All posts filed under: Audacity

Sermon on Human Flourishing

 In telling the story of his awakening Confucius said, and I paraphrase, “At 15, I set my heart on learning.  At 30, I planted my feet firmly in day to day living.  At 40, I no longer suffered from uncertainty.  At 50, I knew what made my heart sing.  At 60, I knew equanimity.  At 70, I became an authentic person of no fixed position.” Confucius lived masterfully.  In sitting down to tell the story of my life, I discovered that there were six spiritual disciplines of human flourishing that had guided me to my own awakening.  Like Confucius I could say at 15, I set my heart on learning.  At 30, I planted my feet firmly in day to day living.   At 40, I far less often suffered from uncertainty.  At 50, I knew what made my heart sing.  At 60, I finally discovered equanimity.  So now I seek to grow in wisdom and understanding into my seventies. For me, the first and foundational spiritual discipline was resiliency.  Let me tell you a story …

Spiritual Audacity by Jim Sherblom

Spiritual Audacity radio interview

Next Thursday August 17, 2017  from 3 pm to 3:58 pm Eleanor LcCain will interview me about my new book SPIRITUAL AUDACITY: Six Disciplines of Human Flourishing on her “All Together Now” radio program on the progressive radio network (www.prn.fm) You can listen to it live at: http://prn.fm (on your computer) http://prn.fm/mobile (on your mobile device) @PRN_Radio-http:twitter.com/prn radio (on Twitter) http://facebook.com/PRNfm  (on Facebook) Or listen to the archive of the show later at http://prn.fm/?s=LeCain

Spiritual Audacity by Jim Sherblom

Discipline Four: Generosity

Discipline Four of Six: Generosity My spiritual memoir Spiritual Audacity is built around six spiritual disciplines of which the fourth is generosity.  Is this an important discipline in your spiritual life? Generous means “freely giving more than is necessary or expected.” So generosity includes the idea of open-handedness, along with a connection to our internal experience and spirituality. . . . Generosity ennobles us; it makes us great souls.”  From The Generosity Path by Mark V. Ewert How has generosity helped shape your life and well-being? Generosity takes different forms, depending on our financial circumstances. Jesus expressed this in his story of the widow’s mite. She had very little and therefore could give very little. Yet what she gave was everything, so far beyond the large gifts of the rich man. This is the gift of spiritually transcending scarcity. Each of us chooses how we will live, and that choice alters our spiritual opportunities. So choose abundance. All religions teach some form of this wisdom. Generosity enhances the joy we receive from living. This has always been …

October 1987 Crash

I had hungered to be wealthy even when I didn’t become a millionaire before the age of thirty. So after leveraging our debt to buy Genzyme founder’s stock from Sam, then taking Genzyme public in 1986, I borrowed as much as I could on margin to buy yet more Genzyme stock. I believed by taking on margin debt, and raising the value of our Genzyme holdings, though heavily leveraged, we could better reap the fruit of all my hard work. Loretta asked me how low the stock could go before we lost it all. Genzyme had gone public at $10 per share and traded as high as $16 per share. I told her Genzyme had never traded below $7 as a public company and we could meet any margin calls as long as the stock was above $5.25 per share, which was less than half its current level, and 25% below its lowest price ever. On the other hand if Genzyme went to $30 per share as predicted by analysts we would become wealthy. Then …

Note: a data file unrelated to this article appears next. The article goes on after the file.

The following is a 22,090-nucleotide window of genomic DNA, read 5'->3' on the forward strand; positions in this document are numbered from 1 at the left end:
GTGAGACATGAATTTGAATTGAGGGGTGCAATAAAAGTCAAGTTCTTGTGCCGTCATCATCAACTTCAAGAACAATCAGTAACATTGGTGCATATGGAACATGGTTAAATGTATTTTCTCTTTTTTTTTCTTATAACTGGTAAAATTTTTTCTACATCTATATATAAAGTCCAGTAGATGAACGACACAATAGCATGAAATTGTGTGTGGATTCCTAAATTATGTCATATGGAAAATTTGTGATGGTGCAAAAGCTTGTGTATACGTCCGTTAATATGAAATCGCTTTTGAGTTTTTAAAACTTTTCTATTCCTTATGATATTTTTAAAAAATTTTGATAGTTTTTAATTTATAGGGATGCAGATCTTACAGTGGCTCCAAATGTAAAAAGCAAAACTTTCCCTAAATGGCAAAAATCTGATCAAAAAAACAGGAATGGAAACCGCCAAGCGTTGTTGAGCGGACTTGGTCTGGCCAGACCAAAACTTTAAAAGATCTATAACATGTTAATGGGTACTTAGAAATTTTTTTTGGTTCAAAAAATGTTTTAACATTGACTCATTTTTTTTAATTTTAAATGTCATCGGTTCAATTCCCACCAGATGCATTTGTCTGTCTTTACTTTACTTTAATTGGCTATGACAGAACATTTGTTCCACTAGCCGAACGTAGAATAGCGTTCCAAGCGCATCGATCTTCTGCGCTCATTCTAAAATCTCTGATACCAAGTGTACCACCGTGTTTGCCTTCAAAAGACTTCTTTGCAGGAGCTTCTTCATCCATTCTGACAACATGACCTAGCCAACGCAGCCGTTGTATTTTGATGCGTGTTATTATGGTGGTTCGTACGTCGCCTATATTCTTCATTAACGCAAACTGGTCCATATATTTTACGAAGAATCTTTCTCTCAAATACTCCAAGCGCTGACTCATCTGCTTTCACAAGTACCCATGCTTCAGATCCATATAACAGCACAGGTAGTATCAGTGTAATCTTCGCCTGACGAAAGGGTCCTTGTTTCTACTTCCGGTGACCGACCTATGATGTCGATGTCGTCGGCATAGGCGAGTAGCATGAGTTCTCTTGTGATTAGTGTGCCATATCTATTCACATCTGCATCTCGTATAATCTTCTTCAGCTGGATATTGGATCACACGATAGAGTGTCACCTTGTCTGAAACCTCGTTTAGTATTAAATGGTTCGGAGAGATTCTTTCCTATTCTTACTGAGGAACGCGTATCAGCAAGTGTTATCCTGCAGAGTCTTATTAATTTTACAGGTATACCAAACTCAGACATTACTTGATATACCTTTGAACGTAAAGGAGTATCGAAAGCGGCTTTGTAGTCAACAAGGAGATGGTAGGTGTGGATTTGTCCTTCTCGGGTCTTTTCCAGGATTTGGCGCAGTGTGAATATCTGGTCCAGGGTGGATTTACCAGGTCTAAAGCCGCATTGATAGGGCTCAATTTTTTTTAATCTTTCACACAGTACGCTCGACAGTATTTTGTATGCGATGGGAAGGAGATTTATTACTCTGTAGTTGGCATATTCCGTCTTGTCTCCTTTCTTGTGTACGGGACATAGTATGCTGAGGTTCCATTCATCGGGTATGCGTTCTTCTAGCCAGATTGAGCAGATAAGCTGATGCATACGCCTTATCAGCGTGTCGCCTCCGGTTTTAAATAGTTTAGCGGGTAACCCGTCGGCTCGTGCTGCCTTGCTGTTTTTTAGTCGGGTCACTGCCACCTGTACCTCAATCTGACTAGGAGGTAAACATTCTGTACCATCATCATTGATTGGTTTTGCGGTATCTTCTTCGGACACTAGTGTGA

Beginning Again

Life has its ups and downs. As I was approaching age forty, having lost my job, most of our net worth, and much of my industry reputation, it was time to begin again. Fortunately Loretta’s business was doing fine, the kids were doing well in school, and I had learned much from my dozen years in international business. Yet here I was in my late 30’s, having worked 70 or 80 hours a week for most of my adult life, with no job, no clear prospects, and my life in a financial shambles. Yet this was a time for deepening my practice of spiritual generosity. This could have been a time for succumbing to a scarcity mentality, but that is not my nature, so instead I focused on the sudden abundance of time in my day, time to spend with my wife, with my children, time to read all those philosophical and spiritual books I hadn’t gotten to read, time to think and re-evaluate my life. And thanks to Loretta’s and my financial prudence over …

New Hope

The week after the announcement of my termination as Chairman and CEO of TSI was in the WSJ a prominent Boston venture capitalist, who we pitched on numerous occasions but who had never invested, called to assure me there was life after public executions. He offered to invest $2 million from his fund in whatever I decided to do next. I began watching Steven Spielberg’s movie Hook, where Peter Pan has grown up to be a clever financier who dabbles in mergers and acquisitions, and forgets the essence of his being, until his nemesis Captain Hook steals Peter’s children and forces him to return to Never Land to remember who he is so that he can save his children. I must have watched that movie 20 or 30 times, long after my wife and children grew bored with it, but this was my situation. The movie Hook became a Delphic oracle explaining my fall from grace. Now I needed to rediscover my true identity, decide who to truly be, and find my right occupation for …